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Real Talk: Are You Loving 'R&B Divas' Too?

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R And B Divas
Unfortunately, I spend a good deal of my professional life wondering aloud some version of “What is wrong with people?” It’s kind of the nature of journalism (and blogging) to critique, cajole and question. I’m always clarifying something, rallying against someone, or shaking my head in astonishment at the stuff some of God’s children say and do. If it’s not a congressional representative confused about the the female anatomy, it’s a reality star advocating nonviolence and then threatening to hop on another woman (or actually hopping on her), or a rapper who seems to think  “b---h” is synonymous with “woman.” With all that battle-crying, occasionally I forget to give credit where it’s due.

I need to offer a slow clap of applause to TV One. Chairwoman Cathy Hughes, new president and CEO Wonya Lucas (no relation, and yes, she’s Black), and their team are doing their thing right now. That’s it. I don’t have any buts, howevers, or sarcasm to add.

The channel is living up to its tagline, “Where Black Life Unfolds.” (Which, until I put my glasses on, I thought read, “Where Black Folk Unwind.” It works either way.) They lured me in with the first season of Unsung, lined me with the Martin marathon on New Year’s Day, and had me staying up late to catch reruns of Lincoln Heights before I finally got a DVR. This year TV One stepped its game all the way up with Love Addiction and Dr. Steve Perry’s Save My Son — and now, after the season 2 premiere of Verses & Flow and the series debut of R&B Divas on Monday night, I’m officially hooked.

It seems I’m not the only one. R&B Divas set a new viewing record for the channel on Monday. And I’m not surprised — it was good TV. I’ve been anticipating the show since filming was announced last year, but I was a little nervous as to where it would go. Reality TV doesn’t have the best rap, even if shows like La La’s Full Court Life, Tia & Tamera, and Mary Mary brighten the horizon a bit. With Divas in the title and the troubled backgrounds of some of the co-stars, it could have been messy or marvelous. Luckily, it was the latter.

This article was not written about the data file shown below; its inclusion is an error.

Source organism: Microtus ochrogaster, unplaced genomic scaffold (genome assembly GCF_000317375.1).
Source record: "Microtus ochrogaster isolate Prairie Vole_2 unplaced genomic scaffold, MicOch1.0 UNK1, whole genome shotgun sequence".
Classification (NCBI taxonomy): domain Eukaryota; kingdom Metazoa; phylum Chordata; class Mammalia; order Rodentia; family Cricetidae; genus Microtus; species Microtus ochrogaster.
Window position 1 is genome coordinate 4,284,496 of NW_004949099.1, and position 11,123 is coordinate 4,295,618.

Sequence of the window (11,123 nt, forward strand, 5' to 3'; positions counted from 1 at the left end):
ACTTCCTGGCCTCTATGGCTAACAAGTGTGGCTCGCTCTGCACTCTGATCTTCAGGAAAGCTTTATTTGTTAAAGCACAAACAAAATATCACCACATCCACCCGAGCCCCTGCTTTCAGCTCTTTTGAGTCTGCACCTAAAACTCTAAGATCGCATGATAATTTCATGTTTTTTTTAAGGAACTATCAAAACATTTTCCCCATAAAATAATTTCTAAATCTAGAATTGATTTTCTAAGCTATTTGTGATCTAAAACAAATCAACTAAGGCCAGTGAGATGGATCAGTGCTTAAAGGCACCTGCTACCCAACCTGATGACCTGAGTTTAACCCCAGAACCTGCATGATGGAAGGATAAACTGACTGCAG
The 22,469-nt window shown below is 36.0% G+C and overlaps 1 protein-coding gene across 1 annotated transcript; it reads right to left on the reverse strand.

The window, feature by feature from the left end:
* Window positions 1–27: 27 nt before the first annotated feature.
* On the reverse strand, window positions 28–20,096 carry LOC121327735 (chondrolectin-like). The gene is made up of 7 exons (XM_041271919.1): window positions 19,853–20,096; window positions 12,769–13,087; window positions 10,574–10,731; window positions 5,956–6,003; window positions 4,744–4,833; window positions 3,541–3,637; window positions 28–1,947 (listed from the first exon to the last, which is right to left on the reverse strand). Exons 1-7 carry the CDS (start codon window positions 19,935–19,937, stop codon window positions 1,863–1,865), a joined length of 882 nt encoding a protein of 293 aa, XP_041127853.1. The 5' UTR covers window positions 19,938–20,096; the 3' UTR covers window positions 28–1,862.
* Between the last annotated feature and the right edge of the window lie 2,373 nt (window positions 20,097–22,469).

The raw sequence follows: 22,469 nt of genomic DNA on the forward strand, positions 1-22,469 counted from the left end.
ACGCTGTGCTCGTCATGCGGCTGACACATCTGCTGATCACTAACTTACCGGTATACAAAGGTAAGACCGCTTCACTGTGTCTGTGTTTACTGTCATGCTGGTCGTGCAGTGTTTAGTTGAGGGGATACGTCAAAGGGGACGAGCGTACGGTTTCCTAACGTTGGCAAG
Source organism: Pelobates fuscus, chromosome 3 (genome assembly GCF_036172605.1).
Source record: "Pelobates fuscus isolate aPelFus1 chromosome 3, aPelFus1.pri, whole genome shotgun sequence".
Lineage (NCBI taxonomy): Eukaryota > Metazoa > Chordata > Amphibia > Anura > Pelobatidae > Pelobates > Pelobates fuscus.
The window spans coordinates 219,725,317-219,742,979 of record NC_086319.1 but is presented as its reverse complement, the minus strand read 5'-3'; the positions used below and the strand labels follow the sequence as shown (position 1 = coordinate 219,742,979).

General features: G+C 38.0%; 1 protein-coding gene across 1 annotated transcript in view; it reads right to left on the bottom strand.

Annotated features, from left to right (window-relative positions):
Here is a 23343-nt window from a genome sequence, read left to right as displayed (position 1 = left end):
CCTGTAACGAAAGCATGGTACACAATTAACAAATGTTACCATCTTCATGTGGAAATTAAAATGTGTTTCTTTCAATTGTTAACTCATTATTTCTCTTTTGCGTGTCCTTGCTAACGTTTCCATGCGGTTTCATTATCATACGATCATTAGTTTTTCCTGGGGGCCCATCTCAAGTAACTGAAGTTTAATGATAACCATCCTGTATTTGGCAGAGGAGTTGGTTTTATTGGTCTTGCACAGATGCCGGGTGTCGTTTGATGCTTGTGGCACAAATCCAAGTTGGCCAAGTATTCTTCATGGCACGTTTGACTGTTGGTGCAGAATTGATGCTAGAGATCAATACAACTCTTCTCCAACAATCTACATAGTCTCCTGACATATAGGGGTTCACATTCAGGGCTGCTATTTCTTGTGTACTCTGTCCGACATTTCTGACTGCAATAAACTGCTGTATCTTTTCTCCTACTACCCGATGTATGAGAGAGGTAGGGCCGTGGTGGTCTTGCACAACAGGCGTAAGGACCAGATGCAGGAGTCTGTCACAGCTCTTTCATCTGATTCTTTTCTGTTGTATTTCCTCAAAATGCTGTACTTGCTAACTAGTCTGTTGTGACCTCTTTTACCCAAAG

I’m happy the folk over at TV One took notice of Black women repeating, petitioning and wailing that we have normal lives worthy of being showcased. And by normal, I mean supporting each other, loving hard, and resolving issues without resorting to throwing objects (or ourselves) on other people. The lineup of ladies — Faith Evans, Nicci Gilbert-Daniels, Syleena Johnson, Keke Wyatt, and Monifah Carter — might be Black household names, but their day-to-day living is relatable. Who hasn’t been charged with pulling an event together at the last minute, or struggled with their finances, or rolled their eyes at a woman trying to henpeck her man? There’s plenty of conflict worth watching in simply following these talented ladies rebuild their careers. Those glorious voices — remember when most singers had those? —  in unison are “just” a bonus.  

Kudos to TV One for making great programming and receiving great ratings for positive shows. It sends a message. Hopefully other channels will take note.  
 
Demetria L. Lucas is the author of A Belle in Brooklyn: The Go-to Girl for Advice on Living Your Best Single Life (Atria), in stores now. Follow her on Twitter @abelleinbk
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